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Drug raid jumper jailed 30 days

John McFadden
Northern News Services
Wednesday, April 12, 2017

A B.C. man who suffered a cracked vertebrae after jumping out a third-storey window to flee from police has been sentenced to 30 days in jail for possessing cocaine.

Michael Robert Hopkins, 29, of Langley, B.C., had earlier been acquitted of possession of cocaine for the purpose of trafficking. He was sentenced for the possession-only charge by NWT Supreme Court Justice Andrew Mahar a week ago today after the judge ruled there was only enough evidence to link Hopkins to a small amount of crack cocaine found in the apartment and not the 40 grams of crack found near where the man was believed to have fallen.

At his trial in February, court heard Hopkins jumped to the ground at Fort Gary Apartments on Gitzel Street as several RCMP officers crashed through the unit's front door in an early morning drug raid. Mahar ruled the crack cocaine found outside could not be absolutely linked to Hopkins but said there was no doubt he was connected to the 1.9 grams of crack found inside the apartment. Even though this amount was packaged into four separate wrappers, Mahar ruled it could not be proven beyond a reasonable doubt those drugs were not for personal use.

Both Mahar's lawyer, Kate Oja and Crown prosecutor Duane Praught had recommended a 30-day sentence. Mahar's rejected Praught's recommendation for 12 months of probation.

"You can make a better choice," Mahar told Hopkins, noting he is the father of a 10-month old baby and has custody of a nine-year-old son.

Hopkins, who has no prior criminal record, declined to address the court prior to sentencing. Mahar ordered $910 in cash seized by RCMP from Hopkins' jacket and wallet be returned to Hopkins following a one-month appeal period by the Crown.

Praught told Yellowknifer he does not intend to appeal the acquittal on the trafficking charge at this time.

Mahar ordered four weapons recovered from the apartment, a handgun, rifle, crossbow and a knife, as well as ammunition, along with scales, several cellphones, computers and gold jewelry be forfeited to the Crown. The judge credited Hopkins four days for three days spent in pre-trial custody, leaving him with another 26 days left to serve.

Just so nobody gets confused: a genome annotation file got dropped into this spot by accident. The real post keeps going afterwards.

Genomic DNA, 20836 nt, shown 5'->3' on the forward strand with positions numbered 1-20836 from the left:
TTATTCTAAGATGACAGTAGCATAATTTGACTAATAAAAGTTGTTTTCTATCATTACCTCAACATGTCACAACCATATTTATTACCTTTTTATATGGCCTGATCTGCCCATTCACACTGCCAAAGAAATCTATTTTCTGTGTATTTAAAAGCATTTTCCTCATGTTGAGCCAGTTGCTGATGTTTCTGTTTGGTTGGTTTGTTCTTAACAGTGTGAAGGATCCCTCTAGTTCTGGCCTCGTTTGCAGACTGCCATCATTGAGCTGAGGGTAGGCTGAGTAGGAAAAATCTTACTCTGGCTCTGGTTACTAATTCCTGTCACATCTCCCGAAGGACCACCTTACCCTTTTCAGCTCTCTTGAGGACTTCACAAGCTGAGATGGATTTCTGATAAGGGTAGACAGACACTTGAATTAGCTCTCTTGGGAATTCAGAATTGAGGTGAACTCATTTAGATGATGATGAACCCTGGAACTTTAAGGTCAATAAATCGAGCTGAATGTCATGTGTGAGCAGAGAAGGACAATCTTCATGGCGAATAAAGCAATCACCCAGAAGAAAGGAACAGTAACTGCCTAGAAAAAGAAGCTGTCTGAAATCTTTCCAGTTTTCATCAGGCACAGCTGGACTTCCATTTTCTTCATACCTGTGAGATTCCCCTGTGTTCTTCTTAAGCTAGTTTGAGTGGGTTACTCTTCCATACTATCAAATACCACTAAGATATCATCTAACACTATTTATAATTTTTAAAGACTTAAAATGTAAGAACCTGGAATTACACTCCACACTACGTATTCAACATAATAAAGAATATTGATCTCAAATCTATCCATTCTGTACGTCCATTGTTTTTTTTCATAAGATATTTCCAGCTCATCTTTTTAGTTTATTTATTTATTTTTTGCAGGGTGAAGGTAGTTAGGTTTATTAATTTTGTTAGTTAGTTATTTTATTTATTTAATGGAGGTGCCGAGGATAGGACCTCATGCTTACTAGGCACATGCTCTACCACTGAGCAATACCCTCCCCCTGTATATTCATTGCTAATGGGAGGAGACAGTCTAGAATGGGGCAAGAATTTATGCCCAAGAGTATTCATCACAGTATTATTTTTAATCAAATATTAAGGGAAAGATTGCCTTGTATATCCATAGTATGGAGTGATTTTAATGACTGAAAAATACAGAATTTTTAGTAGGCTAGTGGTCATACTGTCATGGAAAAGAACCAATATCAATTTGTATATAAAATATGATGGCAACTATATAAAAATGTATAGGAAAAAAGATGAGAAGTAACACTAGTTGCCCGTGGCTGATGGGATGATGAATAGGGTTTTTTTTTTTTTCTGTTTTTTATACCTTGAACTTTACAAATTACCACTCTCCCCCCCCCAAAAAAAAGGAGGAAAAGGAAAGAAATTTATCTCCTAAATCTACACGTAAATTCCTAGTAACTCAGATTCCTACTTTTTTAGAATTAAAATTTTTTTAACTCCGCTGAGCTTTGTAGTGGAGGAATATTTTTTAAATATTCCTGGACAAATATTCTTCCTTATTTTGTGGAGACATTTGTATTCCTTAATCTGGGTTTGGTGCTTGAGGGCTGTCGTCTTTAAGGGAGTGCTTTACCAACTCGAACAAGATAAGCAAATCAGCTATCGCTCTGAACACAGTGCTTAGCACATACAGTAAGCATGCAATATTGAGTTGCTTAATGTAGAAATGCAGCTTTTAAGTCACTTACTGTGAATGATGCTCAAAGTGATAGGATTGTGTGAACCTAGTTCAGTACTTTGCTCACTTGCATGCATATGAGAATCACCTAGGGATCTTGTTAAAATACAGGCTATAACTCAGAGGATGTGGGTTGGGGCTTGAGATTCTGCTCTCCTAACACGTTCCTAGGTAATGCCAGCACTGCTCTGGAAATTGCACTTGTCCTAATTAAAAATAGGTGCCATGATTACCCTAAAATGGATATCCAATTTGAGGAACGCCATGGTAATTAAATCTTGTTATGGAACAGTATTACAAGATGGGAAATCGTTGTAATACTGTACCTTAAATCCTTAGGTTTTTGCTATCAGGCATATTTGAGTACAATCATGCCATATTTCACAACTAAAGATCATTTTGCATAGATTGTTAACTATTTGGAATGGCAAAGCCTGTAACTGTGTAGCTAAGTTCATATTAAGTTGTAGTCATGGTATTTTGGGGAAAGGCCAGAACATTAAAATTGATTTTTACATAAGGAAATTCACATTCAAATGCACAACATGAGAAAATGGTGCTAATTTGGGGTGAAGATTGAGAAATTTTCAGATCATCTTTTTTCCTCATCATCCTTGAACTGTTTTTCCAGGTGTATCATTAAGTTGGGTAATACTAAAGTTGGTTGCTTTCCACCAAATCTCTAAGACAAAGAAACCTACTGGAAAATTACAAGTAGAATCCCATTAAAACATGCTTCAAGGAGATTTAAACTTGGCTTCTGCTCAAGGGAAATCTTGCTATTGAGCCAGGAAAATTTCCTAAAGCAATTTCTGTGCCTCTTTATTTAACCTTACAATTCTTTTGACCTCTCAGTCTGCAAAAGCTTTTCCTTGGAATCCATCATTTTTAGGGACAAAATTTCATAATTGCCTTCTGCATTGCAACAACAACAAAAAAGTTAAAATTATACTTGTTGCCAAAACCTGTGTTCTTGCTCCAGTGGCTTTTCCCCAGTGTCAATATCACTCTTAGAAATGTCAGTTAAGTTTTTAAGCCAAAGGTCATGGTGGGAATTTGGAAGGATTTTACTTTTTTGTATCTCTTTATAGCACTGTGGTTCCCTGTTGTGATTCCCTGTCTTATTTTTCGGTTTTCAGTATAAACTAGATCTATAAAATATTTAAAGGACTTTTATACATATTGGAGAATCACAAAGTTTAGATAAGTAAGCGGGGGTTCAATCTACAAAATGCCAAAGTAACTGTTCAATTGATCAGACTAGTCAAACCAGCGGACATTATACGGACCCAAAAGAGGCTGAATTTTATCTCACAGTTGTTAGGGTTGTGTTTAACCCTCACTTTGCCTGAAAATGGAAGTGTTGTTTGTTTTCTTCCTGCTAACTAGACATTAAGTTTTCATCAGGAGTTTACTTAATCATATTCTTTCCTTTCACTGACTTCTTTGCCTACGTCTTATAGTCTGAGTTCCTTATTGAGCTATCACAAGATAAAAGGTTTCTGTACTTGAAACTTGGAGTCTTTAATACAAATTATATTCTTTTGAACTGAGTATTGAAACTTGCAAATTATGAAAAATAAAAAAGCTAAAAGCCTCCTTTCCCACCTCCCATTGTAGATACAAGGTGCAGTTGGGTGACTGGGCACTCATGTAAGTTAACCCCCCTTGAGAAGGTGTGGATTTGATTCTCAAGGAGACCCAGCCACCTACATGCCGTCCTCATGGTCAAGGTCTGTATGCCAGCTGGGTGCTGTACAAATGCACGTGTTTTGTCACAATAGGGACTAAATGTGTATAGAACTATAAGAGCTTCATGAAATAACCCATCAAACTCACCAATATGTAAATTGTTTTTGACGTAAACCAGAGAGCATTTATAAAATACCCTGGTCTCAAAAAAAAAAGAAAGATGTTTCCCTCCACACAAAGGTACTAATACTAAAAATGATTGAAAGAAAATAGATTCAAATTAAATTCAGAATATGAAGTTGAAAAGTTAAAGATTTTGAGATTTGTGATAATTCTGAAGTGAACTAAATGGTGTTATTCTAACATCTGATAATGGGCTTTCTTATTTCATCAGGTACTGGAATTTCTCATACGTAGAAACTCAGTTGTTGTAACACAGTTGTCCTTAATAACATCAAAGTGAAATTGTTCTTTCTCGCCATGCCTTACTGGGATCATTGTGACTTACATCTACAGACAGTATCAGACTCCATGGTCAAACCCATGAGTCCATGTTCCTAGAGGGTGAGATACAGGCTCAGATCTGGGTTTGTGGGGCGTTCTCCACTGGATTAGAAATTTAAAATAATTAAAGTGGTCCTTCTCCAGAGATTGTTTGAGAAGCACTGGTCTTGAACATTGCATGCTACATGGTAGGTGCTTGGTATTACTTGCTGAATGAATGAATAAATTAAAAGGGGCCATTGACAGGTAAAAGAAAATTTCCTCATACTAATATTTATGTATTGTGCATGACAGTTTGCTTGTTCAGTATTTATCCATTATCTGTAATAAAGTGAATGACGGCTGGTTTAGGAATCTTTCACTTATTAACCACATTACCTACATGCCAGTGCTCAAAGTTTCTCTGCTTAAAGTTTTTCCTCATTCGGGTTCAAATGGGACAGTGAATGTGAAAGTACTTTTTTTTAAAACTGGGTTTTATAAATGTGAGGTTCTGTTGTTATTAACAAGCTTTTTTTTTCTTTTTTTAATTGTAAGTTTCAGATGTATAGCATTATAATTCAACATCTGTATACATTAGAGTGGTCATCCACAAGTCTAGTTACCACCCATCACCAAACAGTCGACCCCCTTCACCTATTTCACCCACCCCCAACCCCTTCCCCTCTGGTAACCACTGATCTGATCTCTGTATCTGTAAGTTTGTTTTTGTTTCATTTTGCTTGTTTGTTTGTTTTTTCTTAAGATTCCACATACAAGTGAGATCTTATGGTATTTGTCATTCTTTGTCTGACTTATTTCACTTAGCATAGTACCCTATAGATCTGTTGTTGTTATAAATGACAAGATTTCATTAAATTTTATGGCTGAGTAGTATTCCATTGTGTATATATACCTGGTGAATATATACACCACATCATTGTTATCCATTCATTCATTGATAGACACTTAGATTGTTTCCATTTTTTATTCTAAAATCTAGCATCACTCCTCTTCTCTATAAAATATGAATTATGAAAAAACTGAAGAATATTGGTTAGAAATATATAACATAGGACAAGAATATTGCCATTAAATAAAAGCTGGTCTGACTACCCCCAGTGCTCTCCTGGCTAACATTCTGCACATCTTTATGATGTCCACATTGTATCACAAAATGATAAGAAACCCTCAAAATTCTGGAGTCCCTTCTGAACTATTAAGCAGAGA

Theft charges stayed after witnesses fail to attend court

A charge of theft under $5,000 was stayed in territorial court last week after neither of the two prosecution witnesses were in court for what was supposed to be the first day of trial.

Lloyd Thrasher, 29, who remains before the court of other charges, was released from custody after having been held

at the North Slave Correctional Centre since late February.

Crown prosecutor Jay Potter had applied for an adjournment of the trial because the two witnesses were unable to be in court but the application, which had been opposed by Thrasher's lawyer Kate Oja, was rejected by judge Christine Gagnon.

She pointed out the trial date was set on March 7 and the Crown should have known then whether their witnesses would be available.

Potter stayed the charge after Gagnon's ruling. The charge related to a stolen cellphone.

Thrasher remains before the court on other theft-related charges.

Lawyer frustrated by fan noise in courtroom

A criminal defence lawyer says he is frustrated by the noise made by a fan inside one of the courtrooms at the Yellowknife courthouse.

Jay Bran said the hum from the fan in Courtroom 5 on the first floor makes it difficult to hear what is being said during court proceedings. On Thursday, a court employee - the reporter who records the proceedings - had to ask a defendant to speak up because she could not hear him over the fan. Other lawyers and a judge have also pointed out how the fan makes it difficult to hear in the courtroom where high-profile cases are often held.

There are no amplifiers or speakers in any of the courtrooms.

"I think every lawyer who appears in that courtroom has either complained or commented about the problem," said Bran. "It's something that is being dealt with, I think, by court services and the building's owners."

Bran said he is confident the noise has not led to any miscarriage of justice before but said lawyers are often having to ask for proceedings to be read back to them to be sure they heard what was said.

Yellowknifer asked a justice department official whether the problem was being addressed.

"The air handling system in Courtroom 5 serves several floors in the building," stated department spokesperson Sue Glowach. "It presents challenges in spring and fall when temperatures inside and outside of the building are fluctuating."

The building is owned by Northview Apartment REIT.

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